Helleborus are perennials with delicate, roselike flowers that come in shades of white, pink, green and purple. Commonly called hellebores or Lenten rose, these European natives light up the garden for several weeks in late winter and early spring.
Place helleborus in part shade. Since the plants are low-growing and only reach 12 to 18 inches high, the University of Vermont suggests planting them in locations where they can be appreciated, such as in raised beds along walkways or on slopes.
Hellebores require moist, well-draining, humus-rich soil. Mulch with a 2-inch layer of leaf mould or chipped or shredded bark each fall.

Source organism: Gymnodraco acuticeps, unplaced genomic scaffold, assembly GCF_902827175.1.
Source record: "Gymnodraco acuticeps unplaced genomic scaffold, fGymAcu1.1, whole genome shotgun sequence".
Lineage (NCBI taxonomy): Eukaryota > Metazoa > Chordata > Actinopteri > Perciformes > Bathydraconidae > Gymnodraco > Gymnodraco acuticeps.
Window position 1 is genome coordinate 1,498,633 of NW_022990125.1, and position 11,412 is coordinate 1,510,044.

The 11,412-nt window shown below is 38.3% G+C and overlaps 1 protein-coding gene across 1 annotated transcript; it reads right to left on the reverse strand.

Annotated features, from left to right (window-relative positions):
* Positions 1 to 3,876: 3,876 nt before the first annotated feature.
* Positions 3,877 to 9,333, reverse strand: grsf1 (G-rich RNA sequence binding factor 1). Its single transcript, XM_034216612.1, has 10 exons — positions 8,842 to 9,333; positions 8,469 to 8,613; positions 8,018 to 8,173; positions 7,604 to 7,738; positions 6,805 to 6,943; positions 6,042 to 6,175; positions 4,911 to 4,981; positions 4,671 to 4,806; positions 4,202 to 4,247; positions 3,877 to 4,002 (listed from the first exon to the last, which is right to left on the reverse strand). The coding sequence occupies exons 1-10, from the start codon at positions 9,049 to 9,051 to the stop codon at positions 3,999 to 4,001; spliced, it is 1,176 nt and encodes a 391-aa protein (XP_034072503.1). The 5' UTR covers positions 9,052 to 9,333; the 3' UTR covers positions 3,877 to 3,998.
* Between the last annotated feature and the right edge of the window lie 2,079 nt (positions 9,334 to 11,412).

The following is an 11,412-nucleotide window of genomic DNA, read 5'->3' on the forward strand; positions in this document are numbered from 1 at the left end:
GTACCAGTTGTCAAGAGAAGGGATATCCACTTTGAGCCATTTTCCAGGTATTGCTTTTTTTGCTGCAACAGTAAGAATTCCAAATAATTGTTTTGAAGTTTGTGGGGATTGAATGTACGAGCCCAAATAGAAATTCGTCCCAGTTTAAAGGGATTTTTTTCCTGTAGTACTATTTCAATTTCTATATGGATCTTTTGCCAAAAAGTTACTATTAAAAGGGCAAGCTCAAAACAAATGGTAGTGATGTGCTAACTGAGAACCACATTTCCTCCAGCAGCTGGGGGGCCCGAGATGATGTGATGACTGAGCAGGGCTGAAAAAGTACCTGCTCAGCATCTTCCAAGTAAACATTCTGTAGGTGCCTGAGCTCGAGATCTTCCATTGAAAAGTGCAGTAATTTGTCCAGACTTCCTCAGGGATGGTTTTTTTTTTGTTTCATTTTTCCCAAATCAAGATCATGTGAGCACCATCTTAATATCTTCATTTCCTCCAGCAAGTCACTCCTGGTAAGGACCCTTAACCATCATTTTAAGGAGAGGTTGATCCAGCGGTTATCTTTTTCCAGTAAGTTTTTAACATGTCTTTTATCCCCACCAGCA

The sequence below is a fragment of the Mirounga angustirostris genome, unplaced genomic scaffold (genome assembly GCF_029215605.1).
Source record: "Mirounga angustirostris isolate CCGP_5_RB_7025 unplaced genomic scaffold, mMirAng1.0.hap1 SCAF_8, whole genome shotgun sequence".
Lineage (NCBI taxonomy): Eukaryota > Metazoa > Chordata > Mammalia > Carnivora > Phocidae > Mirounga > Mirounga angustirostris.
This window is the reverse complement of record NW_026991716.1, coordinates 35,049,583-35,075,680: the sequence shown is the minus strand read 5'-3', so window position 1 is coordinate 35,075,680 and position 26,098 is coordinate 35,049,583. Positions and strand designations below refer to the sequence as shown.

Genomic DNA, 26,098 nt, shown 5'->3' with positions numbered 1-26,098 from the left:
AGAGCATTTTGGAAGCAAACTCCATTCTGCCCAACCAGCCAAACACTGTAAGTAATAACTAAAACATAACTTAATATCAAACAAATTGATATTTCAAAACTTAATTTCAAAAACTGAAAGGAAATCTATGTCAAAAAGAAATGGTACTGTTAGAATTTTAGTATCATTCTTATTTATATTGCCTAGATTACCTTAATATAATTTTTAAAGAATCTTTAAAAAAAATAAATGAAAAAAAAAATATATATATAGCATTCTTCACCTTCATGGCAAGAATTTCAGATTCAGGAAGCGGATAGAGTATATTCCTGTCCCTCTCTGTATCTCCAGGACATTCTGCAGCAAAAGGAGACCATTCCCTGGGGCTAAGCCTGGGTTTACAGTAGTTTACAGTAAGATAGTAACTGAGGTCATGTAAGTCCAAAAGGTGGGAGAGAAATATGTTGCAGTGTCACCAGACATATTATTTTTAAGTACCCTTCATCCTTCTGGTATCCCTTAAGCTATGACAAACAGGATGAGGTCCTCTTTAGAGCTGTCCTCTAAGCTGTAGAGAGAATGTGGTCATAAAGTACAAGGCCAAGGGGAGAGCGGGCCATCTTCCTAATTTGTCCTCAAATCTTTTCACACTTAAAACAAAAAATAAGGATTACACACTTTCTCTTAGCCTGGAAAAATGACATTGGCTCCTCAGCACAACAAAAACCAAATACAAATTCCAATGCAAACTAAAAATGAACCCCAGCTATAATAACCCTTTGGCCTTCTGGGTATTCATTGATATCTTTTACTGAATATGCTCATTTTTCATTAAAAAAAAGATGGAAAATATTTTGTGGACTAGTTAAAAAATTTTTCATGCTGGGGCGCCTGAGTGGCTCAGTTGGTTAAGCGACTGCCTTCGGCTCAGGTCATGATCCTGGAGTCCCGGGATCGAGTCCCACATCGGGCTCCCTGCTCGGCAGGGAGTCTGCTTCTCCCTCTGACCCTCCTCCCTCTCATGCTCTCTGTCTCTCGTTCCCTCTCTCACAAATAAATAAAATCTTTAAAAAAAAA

Keep helleborus well-watered at all times. Irrigate once or twice a week during dry weather.
The Royal Horticultural Society suggests feeding hellebores once in spring. Use an all-purpose fertiliser for in-ground plants and a high-potassium fertiliser, such as tomato food, for container-grown plants.
Ensure that hellebore flowers are seen and enjoyed by removing older leaves that block blooms. Prevent disease by pruning out dead or decayed foliage.
According to Washington State University, even though hellebores were once used for medicinal purposes, all plant parts are poisonous.